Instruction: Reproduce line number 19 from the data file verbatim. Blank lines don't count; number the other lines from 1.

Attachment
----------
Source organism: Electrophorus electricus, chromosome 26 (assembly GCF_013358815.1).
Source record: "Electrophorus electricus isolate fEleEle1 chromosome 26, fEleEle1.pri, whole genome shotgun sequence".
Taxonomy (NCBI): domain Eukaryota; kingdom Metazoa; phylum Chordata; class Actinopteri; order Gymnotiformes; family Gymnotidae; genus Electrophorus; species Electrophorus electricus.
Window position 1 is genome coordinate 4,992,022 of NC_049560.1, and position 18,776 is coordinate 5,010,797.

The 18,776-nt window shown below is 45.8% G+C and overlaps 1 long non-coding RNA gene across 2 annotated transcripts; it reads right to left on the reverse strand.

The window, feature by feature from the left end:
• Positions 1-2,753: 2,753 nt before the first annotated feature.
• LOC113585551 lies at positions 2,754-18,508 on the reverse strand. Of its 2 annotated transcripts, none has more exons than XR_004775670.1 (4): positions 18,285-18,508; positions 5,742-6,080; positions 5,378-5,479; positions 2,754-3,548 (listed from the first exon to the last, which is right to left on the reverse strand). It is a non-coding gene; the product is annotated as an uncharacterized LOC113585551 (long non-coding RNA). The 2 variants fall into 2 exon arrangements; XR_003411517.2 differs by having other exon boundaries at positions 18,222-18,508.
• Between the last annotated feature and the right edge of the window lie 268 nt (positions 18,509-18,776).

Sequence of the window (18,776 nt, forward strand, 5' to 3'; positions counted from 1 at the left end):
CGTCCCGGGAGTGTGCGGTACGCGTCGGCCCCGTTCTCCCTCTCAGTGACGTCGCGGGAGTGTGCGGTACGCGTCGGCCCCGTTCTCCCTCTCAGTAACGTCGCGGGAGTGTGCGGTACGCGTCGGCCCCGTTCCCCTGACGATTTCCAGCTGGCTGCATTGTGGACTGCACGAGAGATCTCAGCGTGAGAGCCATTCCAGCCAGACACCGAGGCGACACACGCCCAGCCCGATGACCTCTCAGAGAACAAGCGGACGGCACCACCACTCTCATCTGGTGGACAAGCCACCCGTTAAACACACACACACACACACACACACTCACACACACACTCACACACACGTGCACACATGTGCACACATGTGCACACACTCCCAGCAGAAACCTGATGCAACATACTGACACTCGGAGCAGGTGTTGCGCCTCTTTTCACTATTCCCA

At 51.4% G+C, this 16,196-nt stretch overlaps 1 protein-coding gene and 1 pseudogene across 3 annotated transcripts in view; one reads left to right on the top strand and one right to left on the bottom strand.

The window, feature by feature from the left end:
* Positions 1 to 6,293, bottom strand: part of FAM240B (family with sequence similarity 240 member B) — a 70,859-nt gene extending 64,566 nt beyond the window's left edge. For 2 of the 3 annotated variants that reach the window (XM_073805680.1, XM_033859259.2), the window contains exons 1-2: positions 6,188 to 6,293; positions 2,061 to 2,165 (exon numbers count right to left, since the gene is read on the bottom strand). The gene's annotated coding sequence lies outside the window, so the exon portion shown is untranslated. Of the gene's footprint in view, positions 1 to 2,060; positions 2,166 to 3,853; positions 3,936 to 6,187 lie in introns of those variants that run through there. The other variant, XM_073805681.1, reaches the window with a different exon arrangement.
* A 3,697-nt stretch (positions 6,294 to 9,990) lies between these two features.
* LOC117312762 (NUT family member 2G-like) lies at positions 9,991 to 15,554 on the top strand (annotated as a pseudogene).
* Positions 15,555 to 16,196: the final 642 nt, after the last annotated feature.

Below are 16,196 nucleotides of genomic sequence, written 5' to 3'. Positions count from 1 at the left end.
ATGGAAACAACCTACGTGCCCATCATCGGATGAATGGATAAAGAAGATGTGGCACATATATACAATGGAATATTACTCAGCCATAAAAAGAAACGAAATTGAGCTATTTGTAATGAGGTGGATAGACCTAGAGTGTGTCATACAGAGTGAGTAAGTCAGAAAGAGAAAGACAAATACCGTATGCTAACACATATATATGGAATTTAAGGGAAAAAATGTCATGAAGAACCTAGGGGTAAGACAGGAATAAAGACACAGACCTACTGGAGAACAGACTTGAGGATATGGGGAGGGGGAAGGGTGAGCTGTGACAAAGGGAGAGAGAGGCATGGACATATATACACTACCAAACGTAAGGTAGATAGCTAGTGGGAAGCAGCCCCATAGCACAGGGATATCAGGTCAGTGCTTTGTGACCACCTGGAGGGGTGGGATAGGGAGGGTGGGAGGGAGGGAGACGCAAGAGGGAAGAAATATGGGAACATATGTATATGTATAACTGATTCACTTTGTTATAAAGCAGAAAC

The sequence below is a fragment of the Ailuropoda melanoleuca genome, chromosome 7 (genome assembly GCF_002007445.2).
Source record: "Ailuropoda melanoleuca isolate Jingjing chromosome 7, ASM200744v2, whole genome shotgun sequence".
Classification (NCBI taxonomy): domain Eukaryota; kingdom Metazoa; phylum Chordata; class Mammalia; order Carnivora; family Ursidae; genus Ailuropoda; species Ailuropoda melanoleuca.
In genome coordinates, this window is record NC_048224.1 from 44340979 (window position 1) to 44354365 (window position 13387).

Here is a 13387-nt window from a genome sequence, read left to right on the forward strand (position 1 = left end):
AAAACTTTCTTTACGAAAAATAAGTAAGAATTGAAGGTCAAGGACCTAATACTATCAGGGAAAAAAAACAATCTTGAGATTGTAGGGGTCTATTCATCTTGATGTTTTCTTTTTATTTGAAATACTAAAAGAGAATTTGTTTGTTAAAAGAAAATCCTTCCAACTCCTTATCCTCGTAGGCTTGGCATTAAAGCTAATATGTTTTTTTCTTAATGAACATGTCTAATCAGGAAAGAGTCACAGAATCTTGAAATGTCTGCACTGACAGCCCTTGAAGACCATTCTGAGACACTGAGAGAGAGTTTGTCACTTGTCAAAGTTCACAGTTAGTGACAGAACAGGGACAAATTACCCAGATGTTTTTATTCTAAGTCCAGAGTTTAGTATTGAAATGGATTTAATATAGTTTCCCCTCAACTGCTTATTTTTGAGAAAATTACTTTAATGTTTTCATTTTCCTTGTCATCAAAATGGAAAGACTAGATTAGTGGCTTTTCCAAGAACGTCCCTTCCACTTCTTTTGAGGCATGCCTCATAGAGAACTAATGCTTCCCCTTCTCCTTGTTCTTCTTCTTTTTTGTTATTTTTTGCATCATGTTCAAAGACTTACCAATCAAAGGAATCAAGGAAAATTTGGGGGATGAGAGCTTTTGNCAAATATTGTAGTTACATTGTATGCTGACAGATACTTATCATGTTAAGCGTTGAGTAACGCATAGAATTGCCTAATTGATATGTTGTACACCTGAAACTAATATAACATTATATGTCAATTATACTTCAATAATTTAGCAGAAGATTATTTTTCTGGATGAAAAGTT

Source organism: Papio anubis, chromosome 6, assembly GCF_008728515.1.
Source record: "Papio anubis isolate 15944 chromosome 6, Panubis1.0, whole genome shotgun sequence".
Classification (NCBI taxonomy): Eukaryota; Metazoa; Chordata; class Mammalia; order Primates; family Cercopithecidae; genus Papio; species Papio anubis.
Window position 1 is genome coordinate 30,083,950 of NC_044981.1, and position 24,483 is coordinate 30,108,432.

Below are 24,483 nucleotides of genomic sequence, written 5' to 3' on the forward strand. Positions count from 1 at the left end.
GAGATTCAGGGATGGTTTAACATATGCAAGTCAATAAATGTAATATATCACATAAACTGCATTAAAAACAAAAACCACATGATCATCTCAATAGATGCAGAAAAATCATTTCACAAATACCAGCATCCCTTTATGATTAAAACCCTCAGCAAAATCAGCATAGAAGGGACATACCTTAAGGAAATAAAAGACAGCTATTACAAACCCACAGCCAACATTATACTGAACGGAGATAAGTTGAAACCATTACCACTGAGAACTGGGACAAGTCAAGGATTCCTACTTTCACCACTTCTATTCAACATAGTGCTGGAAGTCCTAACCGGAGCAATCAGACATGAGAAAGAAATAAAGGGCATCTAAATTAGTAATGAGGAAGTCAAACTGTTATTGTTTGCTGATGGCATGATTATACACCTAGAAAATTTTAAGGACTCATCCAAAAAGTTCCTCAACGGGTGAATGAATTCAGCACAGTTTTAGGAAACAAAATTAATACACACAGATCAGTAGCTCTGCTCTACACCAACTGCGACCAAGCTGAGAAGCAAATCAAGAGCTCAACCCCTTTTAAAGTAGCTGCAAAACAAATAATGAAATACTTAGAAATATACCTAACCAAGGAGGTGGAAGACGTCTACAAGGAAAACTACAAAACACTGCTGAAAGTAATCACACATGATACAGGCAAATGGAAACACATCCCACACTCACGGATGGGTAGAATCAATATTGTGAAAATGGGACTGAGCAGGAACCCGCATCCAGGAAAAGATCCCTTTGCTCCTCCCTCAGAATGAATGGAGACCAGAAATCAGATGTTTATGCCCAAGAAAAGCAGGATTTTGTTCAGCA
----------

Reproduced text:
ATGGAAACAACCTACGTGCCCATCATCGGATGAATGGATAAAGAAGATGTGGCACATATATACAATGGAATATTACTCAGCCATAAAAAGAAACGAAATTGAGCTATTTGTAATGAGGTGGATAGACCTAGAGTGTGTCATACAGAGTGAGTAAGTCAGAAAGAGAAAGACAAATACCGTATGCTAACACATATATATGGAATTTAAGGGAAAAAATGTCATGAAGAACCTAGGGGTAAGACAGGAATAAAGACACAGACCTACTGGAGAACAGACTTGAGGATATGGGGAGGGGGAAGGGTGAGCTGTGACAAAGGGAGAGAGAGGCATGGACATATATACACTACCAAACGTAAGGTAGATAGCTAGTGGGAAGCAGCCCCATAGCACAGGGATATCAGGTCAGTGCTTTGTGACCACCTGGAGGGGTGGGATAGGGAGGGTGGGAGGGAGGGAGACGCAAGAGGGAAGAAATATGGGAACATATGTATATGTATAACTGATTCACTTTGTTATAAAGCAGAAAC